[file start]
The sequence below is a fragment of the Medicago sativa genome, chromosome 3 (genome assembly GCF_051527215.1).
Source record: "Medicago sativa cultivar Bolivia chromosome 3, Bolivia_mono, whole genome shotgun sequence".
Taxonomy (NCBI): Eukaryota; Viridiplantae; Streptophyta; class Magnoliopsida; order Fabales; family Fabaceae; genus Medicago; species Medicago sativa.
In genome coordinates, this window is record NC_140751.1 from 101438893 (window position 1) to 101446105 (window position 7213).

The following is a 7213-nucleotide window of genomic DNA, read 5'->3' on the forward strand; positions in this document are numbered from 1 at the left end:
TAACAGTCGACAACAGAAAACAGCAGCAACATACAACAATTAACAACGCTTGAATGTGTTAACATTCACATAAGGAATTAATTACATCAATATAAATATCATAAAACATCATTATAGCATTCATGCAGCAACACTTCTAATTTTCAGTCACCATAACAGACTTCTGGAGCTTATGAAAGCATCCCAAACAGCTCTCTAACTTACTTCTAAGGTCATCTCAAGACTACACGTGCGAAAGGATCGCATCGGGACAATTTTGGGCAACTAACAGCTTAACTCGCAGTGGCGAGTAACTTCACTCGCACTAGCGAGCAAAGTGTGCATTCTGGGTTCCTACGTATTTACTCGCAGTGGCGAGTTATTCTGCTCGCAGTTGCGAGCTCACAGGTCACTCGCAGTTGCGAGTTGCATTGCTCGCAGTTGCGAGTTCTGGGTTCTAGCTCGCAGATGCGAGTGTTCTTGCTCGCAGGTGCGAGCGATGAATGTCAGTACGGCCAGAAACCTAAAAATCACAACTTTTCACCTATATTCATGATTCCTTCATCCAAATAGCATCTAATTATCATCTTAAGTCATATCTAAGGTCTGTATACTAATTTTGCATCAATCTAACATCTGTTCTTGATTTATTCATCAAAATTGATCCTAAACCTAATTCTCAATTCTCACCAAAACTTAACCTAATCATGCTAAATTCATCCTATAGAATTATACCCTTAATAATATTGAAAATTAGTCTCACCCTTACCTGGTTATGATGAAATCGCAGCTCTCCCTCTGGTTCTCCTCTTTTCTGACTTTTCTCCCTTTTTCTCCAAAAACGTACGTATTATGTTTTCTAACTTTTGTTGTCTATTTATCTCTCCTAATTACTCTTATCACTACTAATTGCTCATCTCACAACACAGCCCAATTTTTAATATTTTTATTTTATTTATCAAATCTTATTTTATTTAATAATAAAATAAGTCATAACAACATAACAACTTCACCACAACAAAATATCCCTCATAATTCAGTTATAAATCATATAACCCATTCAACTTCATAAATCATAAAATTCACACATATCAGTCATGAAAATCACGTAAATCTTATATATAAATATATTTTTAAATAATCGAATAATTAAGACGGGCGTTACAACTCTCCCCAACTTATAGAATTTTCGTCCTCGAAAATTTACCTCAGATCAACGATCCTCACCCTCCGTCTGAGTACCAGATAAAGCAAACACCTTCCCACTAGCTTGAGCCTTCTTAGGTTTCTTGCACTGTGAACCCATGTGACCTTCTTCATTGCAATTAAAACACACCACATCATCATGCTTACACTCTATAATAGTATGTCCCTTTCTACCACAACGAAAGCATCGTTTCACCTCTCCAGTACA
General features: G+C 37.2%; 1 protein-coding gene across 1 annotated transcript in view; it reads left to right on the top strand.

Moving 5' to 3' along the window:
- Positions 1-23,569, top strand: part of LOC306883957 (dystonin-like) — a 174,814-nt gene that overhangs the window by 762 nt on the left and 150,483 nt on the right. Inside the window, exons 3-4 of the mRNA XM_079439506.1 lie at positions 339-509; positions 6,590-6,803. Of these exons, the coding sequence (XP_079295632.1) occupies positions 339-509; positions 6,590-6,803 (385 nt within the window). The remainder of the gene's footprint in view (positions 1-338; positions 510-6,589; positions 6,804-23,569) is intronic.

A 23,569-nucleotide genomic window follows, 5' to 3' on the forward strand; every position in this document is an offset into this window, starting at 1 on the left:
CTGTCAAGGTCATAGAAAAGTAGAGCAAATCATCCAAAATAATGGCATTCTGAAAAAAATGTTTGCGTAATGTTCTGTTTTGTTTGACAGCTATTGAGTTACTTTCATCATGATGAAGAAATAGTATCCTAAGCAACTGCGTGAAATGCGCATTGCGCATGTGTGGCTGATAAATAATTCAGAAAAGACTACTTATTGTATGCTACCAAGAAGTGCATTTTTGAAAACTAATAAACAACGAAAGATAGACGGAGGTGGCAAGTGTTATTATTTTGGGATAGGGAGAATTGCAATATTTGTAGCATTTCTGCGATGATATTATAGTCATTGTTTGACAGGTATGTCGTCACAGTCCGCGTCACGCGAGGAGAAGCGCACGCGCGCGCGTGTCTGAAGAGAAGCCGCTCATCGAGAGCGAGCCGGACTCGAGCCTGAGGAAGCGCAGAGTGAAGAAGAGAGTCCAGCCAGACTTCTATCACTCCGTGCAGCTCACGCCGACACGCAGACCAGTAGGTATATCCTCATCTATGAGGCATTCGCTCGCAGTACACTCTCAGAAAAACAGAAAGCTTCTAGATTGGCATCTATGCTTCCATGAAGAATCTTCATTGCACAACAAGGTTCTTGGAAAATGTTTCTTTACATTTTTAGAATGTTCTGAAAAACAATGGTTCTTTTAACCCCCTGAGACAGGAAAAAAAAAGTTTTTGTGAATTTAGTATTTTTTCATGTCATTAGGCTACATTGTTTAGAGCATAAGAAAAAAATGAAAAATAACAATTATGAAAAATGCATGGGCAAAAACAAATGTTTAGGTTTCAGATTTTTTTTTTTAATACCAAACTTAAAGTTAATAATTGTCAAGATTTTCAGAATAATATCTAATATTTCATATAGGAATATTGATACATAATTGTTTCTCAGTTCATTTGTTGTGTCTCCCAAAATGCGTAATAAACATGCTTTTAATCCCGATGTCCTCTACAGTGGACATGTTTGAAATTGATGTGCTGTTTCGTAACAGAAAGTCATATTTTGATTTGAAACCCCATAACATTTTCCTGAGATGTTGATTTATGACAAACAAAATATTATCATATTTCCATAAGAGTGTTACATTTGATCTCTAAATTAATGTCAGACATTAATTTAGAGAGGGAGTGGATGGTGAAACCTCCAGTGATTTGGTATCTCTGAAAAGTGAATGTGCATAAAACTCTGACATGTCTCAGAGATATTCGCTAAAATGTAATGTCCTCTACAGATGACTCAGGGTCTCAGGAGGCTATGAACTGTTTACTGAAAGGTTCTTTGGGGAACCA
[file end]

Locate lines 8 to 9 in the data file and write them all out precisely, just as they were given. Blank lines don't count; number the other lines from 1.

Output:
Moving 5' to 3' along the window:
- Positions 1-23,569, top strand: part of LOC306883957 (dystonin-like) — a 174,814-nt gene that overhangs the window by 762 nt on the left and 150,483 nt on the right. Inside the window, exons 3-4 of the mRNA XM_079439506.1 lie at positions 339-509; positions 6,590-6,803. Of these exons, the coding sequence (XP_079295632.1) occupies positions 339-509; positions 6,590-6,803 (385 nt within the window). The remainder of the gene's footprint in view (positions 1-338; positions 510-6,589; positions 6,804-23,569) is intronic.